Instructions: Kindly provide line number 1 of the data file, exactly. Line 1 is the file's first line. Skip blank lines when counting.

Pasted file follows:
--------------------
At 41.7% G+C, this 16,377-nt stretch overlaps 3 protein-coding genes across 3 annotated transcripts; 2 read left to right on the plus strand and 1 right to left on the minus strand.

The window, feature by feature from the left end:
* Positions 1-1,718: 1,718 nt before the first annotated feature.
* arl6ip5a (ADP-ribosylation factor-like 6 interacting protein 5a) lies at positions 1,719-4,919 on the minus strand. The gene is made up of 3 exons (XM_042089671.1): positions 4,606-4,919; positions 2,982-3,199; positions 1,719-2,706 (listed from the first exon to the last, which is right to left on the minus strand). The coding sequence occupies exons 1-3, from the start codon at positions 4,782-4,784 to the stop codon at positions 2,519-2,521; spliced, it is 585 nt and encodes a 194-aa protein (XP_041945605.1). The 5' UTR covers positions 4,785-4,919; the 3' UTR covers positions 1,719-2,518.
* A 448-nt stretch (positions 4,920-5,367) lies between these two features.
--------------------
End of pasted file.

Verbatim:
At 41.7% G+C, this 16,377-nt stretch overlaps 3 protein-coding genes across 3 annotated transcripts; 2 read left to right on the plus strand and 1 right to left on the minus strand.